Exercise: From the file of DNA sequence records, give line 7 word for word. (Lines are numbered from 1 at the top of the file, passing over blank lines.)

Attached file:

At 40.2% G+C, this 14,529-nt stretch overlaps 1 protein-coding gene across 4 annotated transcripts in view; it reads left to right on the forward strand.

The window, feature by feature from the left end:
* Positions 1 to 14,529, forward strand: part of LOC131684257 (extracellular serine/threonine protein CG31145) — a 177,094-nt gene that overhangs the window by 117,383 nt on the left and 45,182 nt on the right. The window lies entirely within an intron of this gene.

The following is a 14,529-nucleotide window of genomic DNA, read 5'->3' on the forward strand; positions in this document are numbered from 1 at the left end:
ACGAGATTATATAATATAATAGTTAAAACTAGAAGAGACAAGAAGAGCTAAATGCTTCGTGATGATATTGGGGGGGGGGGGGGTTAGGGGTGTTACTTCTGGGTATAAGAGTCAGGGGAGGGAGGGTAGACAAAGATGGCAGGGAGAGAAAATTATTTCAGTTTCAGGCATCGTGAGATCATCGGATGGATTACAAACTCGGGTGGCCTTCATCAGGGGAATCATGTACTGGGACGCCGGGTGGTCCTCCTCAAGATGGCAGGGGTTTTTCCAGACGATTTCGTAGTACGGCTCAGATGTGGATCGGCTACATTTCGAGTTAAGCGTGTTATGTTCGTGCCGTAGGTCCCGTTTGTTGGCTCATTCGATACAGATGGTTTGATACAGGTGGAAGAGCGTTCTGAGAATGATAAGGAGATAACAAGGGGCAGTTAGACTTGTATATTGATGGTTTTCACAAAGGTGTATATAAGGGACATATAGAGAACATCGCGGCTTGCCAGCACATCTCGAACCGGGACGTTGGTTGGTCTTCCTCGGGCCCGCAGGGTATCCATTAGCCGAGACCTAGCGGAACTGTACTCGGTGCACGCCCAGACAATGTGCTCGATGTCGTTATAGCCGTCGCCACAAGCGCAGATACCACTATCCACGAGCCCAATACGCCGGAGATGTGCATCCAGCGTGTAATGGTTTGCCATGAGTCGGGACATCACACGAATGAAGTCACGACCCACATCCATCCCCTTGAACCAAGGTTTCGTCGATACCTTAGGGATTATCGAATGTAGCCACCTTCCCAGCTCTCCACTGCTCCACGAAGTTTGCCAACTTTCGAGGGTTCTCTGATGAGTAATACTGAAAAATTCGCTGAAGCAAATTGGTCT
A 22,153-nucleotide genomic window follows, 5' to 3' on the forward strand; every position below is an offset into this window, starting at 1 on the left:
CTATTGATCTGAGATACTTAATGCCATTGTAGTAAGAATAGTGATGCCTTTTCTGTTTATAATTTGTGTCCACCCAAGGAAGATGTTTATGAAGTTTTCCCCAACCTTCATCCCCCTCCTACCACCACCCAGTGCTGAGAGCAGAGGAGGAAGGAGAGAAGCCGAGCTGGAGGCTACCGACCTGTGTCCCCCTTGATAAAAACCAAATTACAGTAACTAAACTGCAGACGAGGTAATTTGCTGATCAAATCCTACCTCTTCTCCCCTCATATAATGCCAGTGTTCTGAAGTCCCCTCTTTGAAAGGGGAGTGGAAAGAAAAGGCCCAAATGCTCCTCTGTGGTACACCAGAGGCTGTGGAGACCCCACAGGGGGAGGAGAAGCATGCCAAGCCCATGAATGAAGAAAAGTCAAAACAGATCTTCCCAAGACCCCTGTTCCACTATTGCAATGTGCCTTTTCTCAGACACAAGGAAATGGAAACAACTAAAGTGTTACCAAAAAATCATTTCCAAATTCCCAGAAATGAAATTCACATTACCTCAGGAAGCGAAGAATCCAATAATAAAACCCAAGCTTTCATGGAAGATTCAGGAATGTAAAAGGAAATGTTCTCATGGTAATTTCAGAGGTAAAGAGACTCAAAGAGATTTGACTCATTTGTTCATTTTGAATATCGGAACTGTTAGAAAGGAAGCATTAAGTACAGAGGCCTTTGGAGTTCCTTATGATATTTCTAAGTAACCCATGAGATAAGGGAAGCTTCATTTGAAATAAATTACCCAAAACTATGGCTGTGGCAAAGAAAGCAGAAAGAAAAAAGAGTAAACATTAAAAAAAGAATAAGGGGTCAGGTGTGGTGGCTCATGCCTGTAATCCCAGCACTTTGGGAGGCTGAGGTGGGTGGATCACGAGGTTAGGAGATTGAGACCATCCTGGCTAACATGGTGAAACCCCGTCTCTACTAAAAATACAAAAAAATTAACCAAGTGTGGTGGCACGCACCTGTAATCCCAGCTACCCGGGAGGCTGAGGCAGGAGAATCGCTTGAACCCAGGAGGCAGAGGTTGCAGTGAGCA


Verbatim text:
CTATTGATCTGAGATACTTAATGCCATTGTAGTAAGAATAGTGATGCCTTTTCTGTTTATAATTTGTGTCCACCCAAGGAAGATGTTTATGAAGTTTTCCCCAACCTTCATCCCCCTCCTACCACCACCCAGTGCTGAGAGCAGAGGAGGAAGGAGAGAAGCCGAGCTGGAGGCTACCGACCTGTGTCCCCCTTGATAAAAACCAAATTACAGTAACTAAACTGCAGACGAGGTAATTTGCTGATCAAATCCTACCTCTTCTCCCCTCATATAATGCCAGTGTTCTGAAGTCCCCTCTTTGAAAGGGGAGTGGAAAGAAAAGGCCCAAATGCTCCTCTGTGGTACACCAGAGGCTGTGGAGACCCCACAGGGGGAGGAGAAGCATGCCAAGCCCATGAATGAAGAAAAGTCAAAACAGATCTTCCCAAGACCCCTGTTCCACTATTGCAATGTGCCTTTTCTCAGACACAAGGAAATGGAAACAACTAAAGTGTTACCAAAAAATCATTTCCAAATTCCCAGAAATGAAATTCACATTACCTCAGGAAGCGAAGAATCCAATAATAAAACCCAAGCTTTCATGGAAGATTCAGGAATGTAAAAGGAAATGTTCTCATGGTAATTTCAGAGGTAAAGAGACTCAAAGAGATTTGACTCATTTGTTCATTTTGAATATCGGAACTGTTAGAAAGGAAGCATTAAGTACAGAGGCCTTTGGAGTTCCTTATGATATTTCTAAGTAACCCATGAGATAAGGGAAGCTTCATTTGAAATAAATTACCCAAAACTATGGCTGTGGCAAAGAAAGCAGAAAGAAAAAAGAGTAAACATTAAAAAAAGAATAAGGGGTCAGGTGTGGTGGCTCATGCCTGTAATCCCAGCACTTTGGGAGGCTGAGGTGGGTGGATCACGAGGTTAGGAGATTGAGACCATCCTGGCTAACATGGTGAAACCCCGTCTCTACTAAAAATACAAAAAAATTAACCAAGTGTGGTGGCACGCACCTGTAATCCCAGCTACCCGGGAGGCTGAGGCAGGAGAATCGCTTGAACCCAGGAGGCAGAGGTTGCAGTGAGCA